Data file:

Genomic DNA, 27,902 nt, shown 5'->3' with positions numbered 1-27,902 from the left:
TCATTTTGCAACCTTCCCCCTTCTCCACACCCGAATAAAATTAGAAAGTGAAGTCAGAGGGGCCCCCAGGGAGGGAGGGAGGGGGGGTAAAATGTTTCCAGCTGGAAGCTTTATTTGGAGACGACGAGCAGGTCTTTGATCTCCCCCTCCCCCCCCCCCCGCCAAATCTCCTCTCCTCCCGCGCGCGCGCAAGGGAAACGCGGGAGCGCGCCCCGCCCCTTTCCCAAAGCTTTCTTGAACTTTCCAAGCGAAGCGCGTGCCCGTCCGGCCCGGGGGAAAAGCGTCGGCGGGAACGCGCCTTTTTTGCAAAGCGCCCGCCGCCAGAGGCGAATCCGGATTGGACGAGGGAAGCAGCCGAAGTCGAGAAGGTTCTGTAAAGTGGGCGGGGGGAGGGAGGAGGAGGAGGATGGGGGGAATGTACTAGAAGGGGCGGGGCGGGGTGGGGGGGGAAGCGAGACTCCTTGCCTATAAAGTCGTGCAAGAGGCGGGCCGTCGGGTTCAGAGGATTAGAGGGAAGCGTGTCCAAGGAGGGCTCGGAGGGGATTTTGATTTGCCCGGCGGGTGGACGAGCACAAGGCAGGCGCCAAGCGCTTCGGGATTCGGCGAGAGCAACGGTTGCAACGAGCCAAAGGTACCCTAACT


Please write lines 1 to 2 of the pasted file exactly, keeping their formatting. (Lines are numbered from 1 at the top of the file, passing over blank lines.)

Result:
Genomic DNA, 27,902 nt, shown 5'->3' with positions numbered 1-27,902 from the left:
TCATTTTGCAACCTTCCCCCTTCTCCACACCCGAATAAAATTAGAAAGTGAAGTCAGAGGGGCCCCCAGGGAGGGAGGGAGGGGGGGTAAAATGTTTCCAGCTGGAAGCTTTATTTGGAGACGACGAGCAGGTCTTTGATCTCCCCCTCCCCCCCCCCCCGCCAAATCTCCTCTCCTCCCGCGCGCGCGCAAGGGAAACGCGGGAGCGCGCCCCGCCCCTTTCCCAAAGCTTTCTTGAACTTTCCAAGCGAAGCGCGTGCCCGTCCGGCCCGGGGGAAAAGCGTCGGCGGGAACGCGCCTTTTTTGCAAAGCGCCCGCCGCCAGAGGCGAATCCGGATTGGACGAGGGAAGCAGCCGAAGTCGAGAAGGTTCTGTAAAGTGGGCGGGGGGAGGGAGGAGGAGGAGGATGGGGGGAATGTACTAGAAGGGGCGGGGCGGGGTGGGGGGGGAAGCGAGACTCCTTGCCTATAAAGTCGTGCAAGAGGCGGGCCGTCGGGTTCAGAGGATTAGAGGGAAGCGTGTCCAAGGAGGGCTCGGAGGGGATTTTGATTTGCCCGGCGGGTGGACGAGCACAAGGCAGGCGCCAAGCGCTTCGGGATTCGGCGAGAGCAACGGTTGCAACGAGCCAAAGGTACCCTAACT